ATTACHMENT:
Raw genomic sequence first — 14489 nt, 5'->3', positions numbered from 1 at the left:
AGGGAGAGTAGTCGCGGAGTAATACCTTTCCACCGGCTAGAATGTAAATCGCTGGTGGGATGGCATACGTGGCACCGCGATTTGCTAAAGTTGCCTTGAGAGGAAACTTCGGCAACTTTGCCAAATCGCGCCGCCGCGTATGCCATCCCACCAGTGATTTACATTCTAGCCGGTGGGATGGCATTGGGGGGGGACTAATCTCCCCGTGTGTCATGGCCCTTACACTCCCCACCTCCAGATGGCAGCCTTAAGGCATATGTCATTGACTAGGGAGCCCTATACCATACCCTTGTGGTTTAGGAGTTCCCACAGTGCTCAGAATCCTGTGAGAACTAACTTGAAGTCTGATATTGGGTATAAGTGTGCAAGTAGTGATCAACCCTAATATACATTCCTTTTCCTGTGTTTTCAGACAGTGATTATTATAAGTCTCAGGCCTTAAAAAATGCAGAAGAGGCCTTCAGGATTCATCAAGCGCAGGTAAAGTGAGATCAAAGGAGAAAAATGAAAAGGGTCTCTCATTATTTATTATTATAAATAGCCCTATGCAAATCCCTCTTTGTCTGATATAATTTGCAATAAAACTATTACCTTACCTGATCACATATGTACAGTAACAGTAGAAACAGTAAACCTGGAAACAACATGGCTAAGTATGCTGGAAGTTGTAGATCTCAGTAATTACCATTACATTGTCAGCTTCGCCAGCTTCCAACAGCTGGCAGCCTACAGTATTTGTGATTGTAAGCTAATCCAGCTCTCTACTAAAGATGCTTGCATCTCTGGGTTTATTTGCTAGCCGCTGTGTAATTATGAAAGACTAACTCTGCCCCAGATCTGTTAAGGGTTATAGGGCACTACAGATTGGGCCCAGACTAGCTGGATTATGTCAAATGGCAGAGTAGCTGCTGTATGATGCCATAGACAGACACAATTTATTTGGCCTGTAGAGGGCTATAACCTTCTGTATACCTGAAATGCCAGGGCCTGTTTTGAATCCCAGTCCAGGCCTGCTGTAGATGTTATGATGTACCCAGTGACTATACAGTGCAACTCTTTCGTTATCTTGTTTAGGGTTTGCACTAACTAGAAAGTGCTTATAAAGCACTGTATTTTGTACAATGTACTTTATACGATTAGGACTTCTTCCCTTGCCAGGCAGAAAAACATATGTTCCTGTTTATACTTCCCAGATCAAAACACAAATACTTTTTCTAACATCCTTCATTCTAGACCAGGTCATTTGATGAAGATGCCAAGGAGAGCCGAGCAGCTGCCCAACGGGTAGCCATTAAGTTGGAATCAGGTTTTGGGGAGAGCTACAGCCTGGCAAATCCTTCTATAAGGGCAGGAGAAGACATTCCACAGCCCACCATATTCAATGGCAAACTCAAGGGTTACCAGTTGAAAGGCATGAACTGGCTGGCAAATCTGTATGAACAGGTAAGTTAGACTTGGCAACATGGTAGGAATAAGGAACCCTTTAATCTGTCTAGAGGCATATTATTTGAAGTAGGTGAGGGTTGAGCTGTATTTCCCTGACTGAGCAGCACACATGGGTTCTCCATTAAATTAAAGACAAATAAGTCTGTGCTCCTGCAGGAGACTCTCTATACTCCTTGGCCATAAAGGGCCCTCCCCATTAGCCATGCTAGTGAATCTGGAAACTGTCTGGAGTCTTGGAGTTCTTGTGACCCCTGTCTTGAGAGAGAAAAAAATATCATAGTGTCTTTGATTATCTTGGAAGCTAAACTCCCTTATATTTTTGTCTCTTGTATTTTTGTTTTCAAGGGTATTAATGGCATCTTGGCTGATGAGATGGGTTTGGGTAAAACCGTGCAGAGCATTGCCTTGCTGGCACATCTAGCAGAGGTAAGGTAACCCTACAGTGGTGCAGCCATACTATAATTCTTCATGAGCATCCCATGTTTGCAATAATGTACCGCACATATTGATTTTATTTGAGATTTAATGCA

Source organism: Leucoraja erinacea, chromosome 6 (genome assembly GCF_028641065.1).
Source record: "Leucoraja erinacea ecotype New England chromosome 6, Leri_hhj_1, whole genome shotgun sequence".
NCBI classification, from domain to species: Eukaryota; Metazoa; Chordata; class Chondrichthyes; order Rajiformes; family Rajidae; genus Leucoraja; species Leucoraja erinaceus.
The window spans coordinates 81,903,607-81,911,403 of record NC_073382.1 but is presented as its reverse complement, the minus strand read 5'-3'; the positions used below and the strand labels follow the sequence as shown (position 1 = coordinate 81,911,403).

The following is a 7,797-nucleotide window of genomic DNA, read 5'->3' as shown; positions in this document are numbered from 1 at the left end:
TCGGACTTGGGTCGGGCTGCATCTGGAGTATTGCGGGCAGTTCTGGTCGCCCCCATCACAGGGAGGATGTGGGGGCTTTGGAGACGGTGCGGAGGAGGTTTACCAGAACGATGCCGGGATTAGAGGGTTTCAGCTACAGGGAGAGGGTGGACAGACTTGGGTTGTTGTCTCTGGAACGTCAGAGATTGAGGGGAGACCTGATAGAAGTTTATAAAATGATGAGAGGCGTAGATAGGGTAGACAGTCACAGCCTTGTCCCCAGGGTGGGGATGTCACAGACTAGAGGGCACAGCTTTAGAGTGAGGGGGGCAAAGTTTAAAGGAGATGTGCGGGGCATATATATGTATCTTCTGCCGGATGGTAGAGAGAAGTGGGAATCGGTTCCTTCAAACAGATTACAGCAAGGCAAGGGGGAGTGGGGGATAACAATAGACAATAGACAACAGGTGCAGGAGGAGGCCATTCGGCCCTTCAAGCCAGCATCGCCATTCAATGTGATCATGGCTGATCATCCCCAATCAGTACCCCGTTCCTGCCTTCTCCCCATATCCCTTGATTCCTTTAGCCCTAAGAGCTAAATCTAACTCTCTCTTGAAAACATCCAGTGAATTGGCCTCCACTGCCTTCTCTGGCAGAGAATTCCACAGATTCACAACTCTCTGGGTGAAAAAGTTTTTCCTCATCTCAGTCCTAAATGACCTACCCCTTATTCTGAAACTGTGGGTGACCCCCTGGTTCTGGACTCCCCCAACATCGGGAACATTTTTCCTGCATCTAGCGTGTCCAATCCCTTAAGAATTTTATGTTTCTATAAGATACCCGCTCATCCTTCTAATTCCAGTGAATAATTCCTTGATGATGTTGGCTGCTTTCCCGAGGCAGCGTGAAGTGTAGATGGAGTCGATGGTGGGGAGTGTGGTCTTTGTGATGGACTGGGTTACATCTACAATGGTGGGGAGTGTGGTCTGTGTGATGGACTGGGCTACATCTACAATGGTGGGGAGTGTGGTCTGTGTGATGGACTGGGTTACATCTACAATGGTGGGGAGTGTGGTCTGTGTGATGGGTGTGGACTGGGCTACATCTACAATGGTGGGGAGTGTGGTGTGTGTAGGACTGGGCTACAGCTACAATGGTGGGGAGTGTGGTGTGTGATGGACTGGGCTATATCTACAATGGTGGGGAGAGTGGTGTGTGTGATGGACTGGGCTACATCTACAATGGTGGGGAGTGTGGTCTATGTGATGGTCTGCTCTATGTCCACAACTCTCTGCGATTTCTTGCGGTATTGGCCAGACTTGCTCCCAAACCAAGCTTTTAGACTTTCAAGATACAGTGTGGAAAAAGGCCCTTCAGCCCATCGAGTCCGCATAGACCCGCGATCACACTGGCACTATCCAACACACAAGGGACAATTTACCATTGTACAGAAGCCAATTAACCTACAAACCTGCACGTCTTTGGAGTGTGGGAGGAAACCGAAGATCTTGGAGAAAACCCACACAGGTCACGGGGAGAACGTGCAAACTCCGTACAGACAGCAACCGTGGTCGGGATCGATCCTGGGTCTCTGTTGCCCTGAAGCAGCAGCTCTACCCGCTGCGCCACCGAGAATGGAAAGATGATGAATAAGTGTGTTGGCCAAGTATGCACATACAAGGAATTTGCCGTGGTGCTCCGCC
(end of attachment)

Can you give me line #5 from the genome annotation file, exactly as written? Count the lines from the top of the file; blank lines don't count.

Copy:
NCBI classification, from domain to species: Eukaryota; Metazoa; Chordata; class Chondrichthyes; order Rajiformes; family Rajidae; genus Leucoraja; species Leucoraja erinaceus.